There’s a quote that makes the rounds, I see it about once a week and the person accredited to it changes as frequently. It says, “Children are not a distraction from the more important work. They are the most important work.” I don’t know that a quote has ever filled me with so many conflicting feelings at once. Yes, this privilege we have in child rearing is great. The weight of our decisions hangs heavily over us every night, the words we speak, the job we do, can ripple outwards who knows how far. We get one shot at raising these people, and it’s a really big deal. But we also only get one shot at being us, and we have more to offer and are more impactful that motherhood alone. Do not misunderstand me, I’m not discounting motherhood and all its glories. I’m saying we’re mighty moms BECAUSE that’s not all there is to us. We were not given talents and gifts and callings and likes and preferences simply to let them waste away once we started changing diapers. You are made up of so much more than mom genes. You have ideas, passions, abilities, and the world needs them. You need to exercise them. And, just as important, your children need to see them. What better way to raise strong young women than to show them what all a woman is capable of? What better way to raise appreciative young men than to show them all the facets of you? Let your kids be in awe of you. Let them see you create, let them know what’s important to you. They see every day how human you are, so give them a glimpse of how superhuman you can be. My kids’ mom takes photographs that hang in peoples’ homes. They sit on chairs their mom painted and sometimes even wear clothes she made (though just washing the store-bought stuff is equally miraculous most days). Show them the stories you wrote that impacted people they’ve never met. Make sure they know about the baby blankets you made that will become heirlooms, or the recipes you shared that feed countless families. Tell them about the job you work at, the kids you teach, the patients you help, the companies you help run, the services you provide. Let them see the stack of books you’ve devoured, show them your art, your hobbies, your contributions, your gifts. Show them YOU.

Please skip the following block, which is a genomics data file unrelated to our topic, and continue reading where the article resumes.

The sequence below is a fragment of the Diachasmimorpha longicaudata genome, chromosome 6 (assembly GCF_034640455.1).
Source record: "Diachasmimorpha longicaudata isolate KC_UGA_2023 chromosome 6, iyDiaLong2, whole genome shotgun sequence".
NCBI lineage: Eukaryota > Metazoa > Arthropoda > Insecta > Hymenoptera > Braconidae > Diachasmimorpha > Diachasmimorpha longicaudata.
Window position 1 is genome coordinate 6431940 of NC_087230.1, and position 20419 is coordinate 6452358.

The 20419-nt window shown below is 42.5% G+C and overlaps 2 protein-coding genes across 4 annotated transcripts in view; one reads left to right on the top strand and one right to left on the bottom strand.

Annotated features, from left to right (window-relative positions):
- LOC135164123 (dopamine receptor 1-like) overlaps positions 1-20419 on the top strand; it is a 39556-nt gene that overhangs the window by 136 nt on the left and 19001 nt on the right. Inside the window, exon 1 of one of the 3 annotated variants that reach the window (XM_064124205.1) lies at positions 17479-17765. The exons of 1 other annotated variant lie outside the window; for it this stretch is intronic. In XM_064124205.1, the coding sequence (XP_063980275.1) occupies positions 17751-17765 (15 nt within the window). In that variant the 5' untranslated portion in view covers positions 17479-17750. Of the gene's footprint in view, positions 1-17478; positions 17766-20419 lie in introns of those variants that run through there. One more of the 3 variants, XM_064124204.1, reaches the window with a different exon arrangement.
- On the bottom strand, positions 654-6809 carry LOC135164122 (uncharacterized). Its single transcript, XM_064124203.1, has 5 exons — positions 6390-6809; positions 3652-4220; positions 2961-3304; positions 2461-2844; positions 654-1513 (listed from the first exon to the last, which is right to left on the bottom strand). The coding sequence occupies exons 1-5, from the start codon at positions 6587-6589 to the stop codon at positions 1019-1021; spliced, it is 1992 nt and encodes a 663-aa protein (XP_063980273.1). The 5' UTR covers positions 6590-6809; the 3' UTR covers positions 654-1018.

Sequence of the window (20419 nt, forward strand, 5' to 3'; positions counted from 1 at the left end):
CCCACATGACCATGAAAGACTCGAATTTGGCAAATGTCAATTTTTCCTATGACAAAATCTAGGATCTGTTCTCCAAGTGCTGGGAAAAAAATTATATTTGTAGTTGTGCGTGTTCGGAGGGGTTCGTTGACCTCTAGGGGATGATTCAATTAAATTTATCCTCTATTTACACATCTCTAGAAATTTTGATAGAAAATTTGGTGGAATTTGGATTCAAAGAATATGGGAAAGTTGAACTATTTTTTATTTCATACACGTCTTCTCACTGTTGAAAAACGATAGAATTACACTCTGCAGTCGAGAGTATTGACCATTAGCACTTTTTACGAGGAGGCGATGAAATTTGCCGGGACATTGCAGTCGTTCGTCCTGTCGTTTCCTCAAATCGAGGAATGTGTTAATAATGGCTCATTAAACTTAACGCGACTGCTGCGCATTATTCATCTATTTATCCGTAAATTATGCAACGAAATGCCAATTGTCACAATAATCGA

In my experience, kids don’t appreciate the meals or the cleaning or the folding or the pick up line. They expect it, it becomes mundane. It can do the same to us. And it’s hard, pulling yourself up out of the mundane, the rut. It can be difficult to feel inspired when you’re surrounded by the same mess and chaos and laundry piles that you were in all day. But just wait. Wait for the clock to strike and allow the magic to work. I can’t imagine how hard it must be to work all day, to feel the press and the rush to get home and get everything done for the day, then everything prepped for the next, in a span of a few hours. The temptation to fall fast asleep and rest your brain must be overwhelming most nights. But sometimes, just sometimes, don’t give in. Stay up and do something for you. Transform. Be YOU. Not the employee, not the mom, but YOU. The unique you who existed long before the babies and the meetings and the appointments. Allow yourself to indulge in what brings you joy and dare to feel no guilt for it.